Google Is Removing an Insidious Tracking Tool From Its Browser
When you navigate to an article in a browser like Google Chrome, that browser automatically sends the site a string of text that looks something like this: Mozilla/5.0 (iPhone; CPU iPhone OS 10_3 like Mac OS X) AppleWebKit/602.1.50 (KHTML, like Gecko) CriOS/56.0.2924.75 Mobile/14E5239e Safari/602.1.
That gibberish tells the owner of the website a lot about your computer:
- Mozilla/5.0: The browser you’re using is “Mozilla-compatible.”
- (iPhone; CPU iPhone OS 10_3 like Mac OS X): The platform you’re using is an iPhone, running iOS 10.3, which is based on macOS.
- CriOS/56.0.2924.75 Mobile/14E5239e Safari/602.1: The renderer used by the browser is Chrome for iOS, version 56, which is using the Apple Safari browser technology.
This list of details about your computer, called the “user agent,” was conceived in the early 1990s as a way to identify browsers visiting a website, and it’s now a standard part of all web browsers. But last week, Google said that it plans to phase out this user agent feature in the technology that powers Chrome, called Blink (the same technology also powers a number of other browsers, including the new Microsoft Edge).
By freezing the feature, Google removes access to that data by competitors.
Google says its aims include protecting user privacy. Although the information transmitted to websites by the user agent may seem fairly innocuous, it is deeply specific about the technologies you’re using and your device. The Electronic Frontier Foundation’s Panopticlick project demonstrated that accessing the user agent is often more than enough to allow advertisers to build a profile that hones in on your computer’s identity. In other words, the user agent can act as a fingerprint for your computer that allows advertisers like Facebook and Google to track you around the web, even when you’re not logged into their service.
The user agent also encourages bad behaviors, like serving different websites to people depending on their browser, or blocking some browsers from accessing a service entirely. Google itself has used this strategy. For years, if you tried to access a Hangouts call while using some browsers other than Chrome, like some versions of Firefox, it wouldn’t load. Instead, it would surface a message stating that the tool requires Google Chrome (Google has since changed this so that Hangouts works with most major browsers). Similarly, Google was recently caught blocking access to its Stadia game streaming service for Microsoft Edge users, despite the browser being based on the same technology as the Chrome browser in the first place.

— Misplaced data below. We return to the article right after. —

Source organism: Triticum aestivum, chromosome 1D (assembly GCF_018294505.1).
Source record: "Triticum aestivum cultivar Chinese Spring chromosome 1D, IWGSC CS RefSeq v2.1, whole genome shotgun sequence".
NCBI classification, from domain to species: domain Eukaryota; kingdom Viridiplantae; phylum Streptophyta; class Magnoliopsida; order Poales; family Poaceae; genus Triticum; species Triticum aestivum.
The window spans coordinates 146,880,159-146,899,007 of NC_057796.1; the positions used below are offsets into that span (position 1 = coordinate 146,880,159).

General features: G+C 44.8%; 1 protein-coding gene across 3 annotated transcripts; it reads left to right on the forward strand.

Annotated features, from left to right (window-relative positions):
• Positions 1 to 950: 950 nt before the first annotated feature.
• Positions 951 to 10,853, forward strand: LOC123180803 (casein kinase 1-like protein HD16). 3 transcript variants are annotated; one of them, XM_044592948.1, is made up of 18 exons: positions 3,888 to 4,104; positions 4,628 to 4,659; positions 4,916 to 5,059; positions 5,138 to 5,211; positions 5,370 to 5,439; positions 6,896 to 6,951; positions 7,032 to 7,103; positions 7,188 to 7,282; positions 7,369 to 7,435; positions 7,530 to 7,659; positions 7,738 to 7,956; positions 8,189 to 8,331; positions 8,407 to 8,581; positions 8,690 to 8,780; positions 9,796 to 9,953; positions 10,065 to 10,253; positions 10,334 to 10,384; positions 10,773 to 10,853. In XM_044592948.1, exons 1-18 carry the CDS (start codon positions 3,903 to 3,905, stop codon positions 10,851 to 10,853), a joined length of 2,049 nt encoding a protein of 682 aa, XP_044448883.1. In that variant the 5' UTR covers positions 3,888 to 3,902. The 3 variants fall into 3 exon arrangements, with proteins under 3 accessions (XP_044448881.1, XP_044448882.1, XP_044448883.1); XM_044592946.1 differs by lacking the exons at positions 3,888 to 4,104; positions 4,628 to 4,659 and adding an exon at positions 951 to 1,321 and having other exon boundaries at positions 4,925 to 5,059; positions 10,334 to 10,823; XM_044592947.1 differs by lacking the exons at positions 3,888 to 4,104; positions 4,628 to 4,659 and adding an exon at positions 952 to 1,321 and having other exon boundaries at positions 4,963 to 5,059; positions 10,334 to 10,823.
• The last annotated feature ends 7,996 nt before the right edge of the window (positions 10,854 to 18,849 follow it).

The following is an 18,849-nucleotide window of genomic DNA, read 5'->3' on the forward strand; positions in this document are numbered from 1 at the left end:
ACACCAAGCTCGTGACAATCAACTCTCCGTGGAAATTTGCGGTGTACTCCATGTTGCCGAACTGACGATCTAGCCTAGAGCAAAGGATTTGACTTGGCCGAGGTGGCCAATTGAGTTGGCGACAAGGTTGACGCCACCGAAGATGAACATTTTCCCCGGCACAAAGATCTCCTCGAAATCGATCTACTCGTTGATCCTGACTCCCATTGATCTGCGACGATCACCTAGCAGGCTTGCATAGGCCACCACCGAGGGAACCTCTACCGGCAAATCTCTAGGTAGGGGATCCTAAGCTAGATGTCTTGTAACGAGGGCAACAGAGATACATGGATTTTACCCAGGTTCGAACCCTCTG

As popular developer blog CSS Tricks put it in 2009, “browser detection is bad” and “the whole reason web standards exist is so that we don’t have to write specific code [for specific browsers].”
Google will not remove the feature, but rather it will stop updating the user agent with new information as users change browsers and operating systems, which will make it less useful.
The company isn’t the first to try and retire the user agent — W3C, the standards body behind the internet, has suggested a similar move for quite some time but never arrived at a consensus about how to move forward. Apple, which markets its commitment to privacy, attempted to restrict access to the string by freezing it in a similar way (though it appears to have walked back the changes).
This policy change by Google is more consequential because the Chrome browser owns more than 63% of all web traffic. The company controls so much browsing traffic that it is able to dictate what an entire industry does. Killing the user agent should encourage developers to make sure their sites work in every browser, rather than selectively targeting them to Chrome or blocking browsers, like Firefox, that they might not want to support.
It’s also likely to make developers’ lives difficult, at least in the short term: These strings are useful for debugging problems on websites and help work around quirks found in specific browsers. A dizzying array of enterprise technologies, such as virtualization software VMware, rely on this string for security reasons.
There’s some truth to Google’s claim that phasing out the user agent will help protect privacy, but Google may not actually be giving up much by freezing the user agent. Because of its dominance in web browsing, Google already has access to the majority of web user’s data regardless of whether it includes a user agent. By freezing the feature, it removes access to that data by competitors.
If Google truly cared about improving privacy it would bake features like tracker blocking into Chrome directly, as other browsers have. That, of course, is unlikely to ever happen, given that the entire purpose of the search engine giant is to track you across the web.
Update: An earlier version of this article contained incorrect information about Google Hangouts’ compatibility with other browsers. The service has been updated to be compatible with most major browsers.